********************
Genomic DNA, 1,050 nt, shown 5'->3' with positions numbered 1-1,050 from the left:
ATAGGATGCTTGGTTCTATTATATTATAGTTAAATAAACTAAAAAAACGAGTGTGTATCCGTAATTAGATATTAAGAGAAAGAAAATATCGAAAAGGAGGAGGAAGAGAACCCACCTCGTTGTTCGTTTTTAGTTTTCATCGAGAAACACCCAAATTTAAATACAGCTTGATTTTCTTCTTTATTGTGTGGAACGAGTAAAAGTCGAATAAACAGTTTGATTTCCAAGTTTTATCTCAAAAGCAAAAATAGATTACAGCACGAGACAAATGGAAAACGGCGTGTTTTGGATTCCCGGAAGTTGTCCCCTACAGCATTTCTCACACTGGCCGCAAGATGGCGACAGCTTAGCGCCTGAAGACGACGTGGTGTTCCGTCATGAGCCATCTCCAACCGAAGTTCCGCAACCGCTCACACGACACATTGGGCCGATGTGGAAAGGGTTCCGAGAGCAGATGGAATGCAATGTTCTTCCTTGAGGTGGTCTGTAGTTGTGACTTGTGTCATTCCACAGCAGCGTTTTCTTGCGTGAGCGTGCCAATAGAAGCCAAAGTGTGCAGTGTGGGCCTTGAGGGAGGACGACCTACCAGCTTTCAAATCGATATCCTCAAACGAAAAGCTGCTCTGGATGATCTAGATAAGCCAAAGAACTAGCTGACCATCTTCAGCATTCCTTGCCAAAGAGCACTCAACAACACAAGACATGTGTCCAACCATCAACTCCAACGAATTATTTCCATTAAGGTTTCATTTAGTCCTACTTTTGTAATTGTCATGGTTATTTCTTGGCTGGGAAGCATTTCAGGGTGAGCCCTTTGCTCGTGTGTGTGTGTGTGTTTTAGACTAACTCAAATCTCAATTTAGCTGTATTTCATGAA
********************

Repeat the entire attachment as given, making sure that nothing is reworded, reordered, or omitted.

Genomic DNA, 1,050 nt, shown 5'->3' with positions numbered 1-1,050 from the left:
ATAGGATGCTTGGTTCTATTATATTATAGTTAAATAAACTAAAAAAACGAGTGTGTATCCGTAATTAGATATTAAGAGAAAGAAAATATCGAAAAGGAGGAGGAAGAGAACCCACCTCGTTGTTCGTTTTTAGTTTTCATCGAGAAACACCCAAATTTAAATACAGCTTGATTTTCTTCTTTATTGTGTGGAACGAGTAAAAGTCGAATAAACAGTTTGATTTCCAAGTTTTATCTCAAAAGCAAAAATAGATTACAGCACGAGACAAATGGAAAACGGCGTGTTTTGGATTCCCGGAAGTTGTCCCCTACAGCATTTCTCACACTGGCCGCAAGATGGCGACAGCTTAGCGCCTGAAGACGACGTGGTGTTCCGTCATGAGCCATCTCCAACCGAAGTTCCGCAACCGCTCACACGACACATTGGGCCGATGTGGAAAGGGTTCCGAGAGCAGATGGAATGCAATGTTCTTCCTTGAGGTGGTCTGTAGTTGTGACTTGTGTCATTCCACAGCAGCGTTTTCTTGCGTGAGCGTGCCAATAGAAGCCAAAGTGTGCAGTGTGGGCCTTGAGGGAGGACGACCTACCAGCTTTCAAATCGATATCCTCAAACGAAAAGCTGCTCTGGATGATCTAGATAAGCCAAAGAACTAGCTGACCATCTTCAGCATTCCTTGCCAAAGAGCACTCAACAACACAAGACATGTGTCCAACCATCAACTCCAACGAATTATTTCCATTAAGGTTTCATTTAGTCCTACTTTTGTAATTGTCATGGTTATTTCTTGGCTGGGAAGCATTTCAGGGTGAGCCCTTTGCTCGTGTGTGTGTGTGTGTTTTAGACTAACTCAAATCTCAATTTAGCTGTATTTCATGAA